Frequently Asked Questions

  • What are different type of tiles?

    Tile terminology can be confusing. Most types of tiles that are made from clay or a mixture of clay and other materials, then kiln-fired, are considered to be a part of the larger classification called “Ceramic Tiles”. These tiles can be split into two groups, porcelain/vitrified tiles and non-porcelain/vitrified tiles. These non-porcelain/vitrified tiles are frequently referred to as ceramic tiles by themselves, separate from porcelain/vitrified tiles.

    Ceramic tile (non -porcelain/vitrified tiles) : These tiles are generally made from red or white clay fired in a kiln. They are almost always finished with a durable glaze which carries the color and pattern. These tiles are used in both wall tile and floor tile applications, are softer and easier to cut than porcelain/vitrified tiles, and usually carry a PEI 0 to 3 rating. These type of ceramic tiles are usually suitable for very light to moderate traffic and generally have a relatively high water absorption rating making them less frost resistant and they are more prone to wear and chipping than porcelain tiles.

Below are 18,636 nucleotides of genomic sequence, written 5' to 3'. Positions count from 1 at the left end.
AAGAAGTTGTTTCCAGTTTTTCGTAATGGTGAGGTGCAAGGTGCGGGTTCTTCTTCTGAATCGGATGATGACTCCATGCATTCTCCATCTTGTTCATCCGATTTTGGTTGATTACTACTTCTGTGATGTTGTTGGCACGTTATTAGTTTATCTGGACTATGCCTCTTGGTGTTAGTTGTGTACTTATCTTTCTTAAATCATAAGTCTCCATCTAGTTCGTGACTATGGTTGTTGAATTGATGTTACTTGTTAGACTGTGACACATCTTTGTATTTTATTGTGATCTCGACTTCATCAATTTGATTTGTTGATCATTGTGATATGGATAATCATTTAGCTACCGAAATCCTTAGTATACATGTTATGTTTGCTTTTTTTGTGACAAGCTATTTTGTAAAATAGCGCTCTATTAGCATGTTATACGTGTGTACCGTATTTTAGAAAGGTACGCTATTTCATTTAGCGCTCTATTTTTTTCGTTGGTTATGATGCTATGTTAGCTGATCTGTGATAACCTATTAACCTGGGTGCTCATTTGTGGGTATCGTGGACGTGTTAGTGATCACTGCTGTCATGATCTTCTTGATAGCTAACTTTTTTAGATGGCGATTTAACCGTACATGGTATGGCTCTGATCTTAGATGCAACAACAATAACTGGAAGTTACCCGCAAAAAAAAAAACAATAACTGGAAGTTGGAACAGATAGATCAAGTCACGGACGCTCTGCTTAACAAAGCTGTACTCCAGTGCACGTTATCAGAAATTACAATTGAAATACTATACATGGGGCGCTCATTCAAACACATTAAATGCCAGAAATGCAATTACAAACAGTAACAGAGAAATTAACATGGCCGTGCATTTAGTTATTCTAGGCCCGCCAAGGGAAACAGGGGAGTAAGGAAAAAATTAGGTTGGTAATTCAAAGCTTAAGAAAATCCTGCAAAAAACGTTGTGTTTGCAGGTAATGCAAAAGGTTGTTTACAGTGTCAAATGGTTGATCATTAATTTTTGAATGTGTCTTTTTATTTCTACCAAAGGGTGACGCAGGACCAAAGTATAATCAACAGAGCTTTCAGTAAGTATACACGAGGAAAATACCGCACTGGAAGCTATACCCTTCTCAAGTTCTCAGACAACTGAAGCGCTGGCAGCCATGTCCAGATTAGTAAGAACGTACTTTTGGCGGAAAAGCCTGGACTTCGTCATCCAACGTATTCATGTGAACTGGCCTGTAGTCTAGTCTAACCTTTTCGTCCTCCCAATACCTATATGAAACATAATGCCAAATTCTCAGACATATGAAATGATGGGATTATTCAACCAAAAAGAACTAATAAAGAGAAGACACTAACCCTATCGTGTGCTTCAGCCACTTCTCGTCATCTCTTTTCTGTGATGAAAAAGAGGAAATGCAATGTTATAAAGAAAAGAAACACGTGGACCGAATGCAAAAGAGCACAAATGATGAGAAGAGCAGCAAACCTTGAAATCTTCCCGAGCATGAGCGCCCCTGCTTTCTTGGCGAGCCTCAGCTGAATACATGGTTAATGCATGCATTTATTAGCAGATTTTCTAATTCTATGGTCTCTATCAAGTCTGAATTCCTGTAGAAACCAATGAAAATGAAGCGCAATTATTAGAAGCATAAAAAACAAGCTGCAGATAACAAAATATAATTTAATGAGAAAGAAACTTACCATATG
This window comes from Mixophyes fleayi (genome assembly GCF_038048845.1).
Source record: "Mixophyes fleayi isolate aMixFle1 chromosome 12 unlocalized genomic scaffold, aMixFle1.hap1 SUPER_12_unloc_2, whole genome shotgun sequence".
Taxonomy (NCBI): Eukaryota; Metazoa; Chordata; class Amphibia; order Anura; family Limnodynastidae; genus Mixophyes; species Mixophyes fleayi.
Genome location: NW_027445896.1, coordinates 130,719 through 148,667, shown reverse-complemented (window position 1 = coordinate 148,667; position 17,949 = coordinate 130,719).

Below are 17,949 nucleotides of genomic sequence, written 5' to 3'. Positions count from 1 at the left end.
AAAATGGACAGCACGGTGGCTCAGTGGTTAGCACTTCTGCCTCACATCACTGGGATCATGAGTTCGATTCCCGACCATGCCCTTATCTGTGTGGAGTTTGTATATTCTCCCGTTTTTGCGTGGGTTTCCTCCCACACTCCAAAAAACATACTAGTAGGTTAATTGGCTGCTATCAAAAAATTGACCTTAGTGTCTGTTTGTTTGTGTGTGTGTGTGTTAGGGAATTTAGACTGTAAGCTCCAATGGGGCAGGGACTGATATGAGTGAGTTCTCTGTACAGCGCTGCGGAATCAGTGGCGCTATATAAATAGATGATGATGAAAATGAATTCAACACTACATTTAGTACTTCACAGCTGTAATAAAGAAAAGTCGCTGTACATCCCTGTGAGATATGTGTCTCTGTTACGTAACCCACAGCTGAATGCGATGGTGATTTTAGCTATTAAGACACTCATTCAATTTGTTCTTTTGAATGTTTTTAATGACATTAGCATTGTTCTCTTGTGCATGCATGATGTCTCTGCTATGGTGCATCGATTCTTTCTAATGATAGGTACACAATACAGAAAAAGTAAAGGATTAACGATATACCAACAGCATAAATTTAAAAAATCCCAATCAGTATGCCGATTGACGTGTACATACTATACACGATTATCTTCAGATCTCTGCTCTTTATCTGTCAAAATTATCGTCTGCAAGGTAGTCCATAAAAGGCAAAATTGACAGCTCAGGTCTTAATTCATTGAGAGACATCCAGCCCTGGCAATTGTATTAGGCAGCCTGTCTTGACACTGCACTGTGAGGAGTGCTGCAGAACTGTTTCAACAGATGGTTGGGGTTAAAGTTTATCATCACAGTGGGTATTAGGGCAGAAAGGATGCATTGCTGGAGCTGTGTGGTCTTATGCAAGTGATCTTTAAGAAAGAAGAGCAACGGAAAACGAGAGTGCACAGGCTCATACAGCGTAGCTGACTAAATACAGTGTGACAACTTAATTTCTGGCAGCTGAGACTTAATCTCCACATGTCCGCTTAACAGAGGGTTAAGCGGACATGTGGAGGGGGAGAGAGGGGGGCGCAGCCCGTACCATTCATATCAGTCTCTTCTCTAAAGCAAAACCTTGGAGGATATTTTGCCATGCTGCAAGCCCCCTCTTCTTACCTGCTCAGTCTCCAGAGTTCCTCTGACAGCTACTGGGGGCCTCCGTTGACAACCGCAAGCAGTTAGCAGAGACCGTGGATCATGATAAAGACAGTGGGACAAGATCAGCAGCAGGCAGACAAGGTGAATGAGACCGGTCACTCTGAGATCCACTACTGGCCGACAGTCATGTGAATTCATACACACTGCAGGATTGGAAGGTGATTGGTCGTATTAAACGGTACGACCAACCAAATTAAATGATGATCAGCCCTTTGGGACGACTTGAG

Porcelain/Vitrified tiles : This is a tile that is generally made by the dust pressed method from clay which result in a tile that is dense, impervious, fine grained and smooth, with a sharply formed face. Porcelain/Vitrified tiles usually have a much lower water absorption rate (less than 0.5%) than ceramic tiles making them frost resistant or frost-proof. There are different types of porcelain/vitrified tiles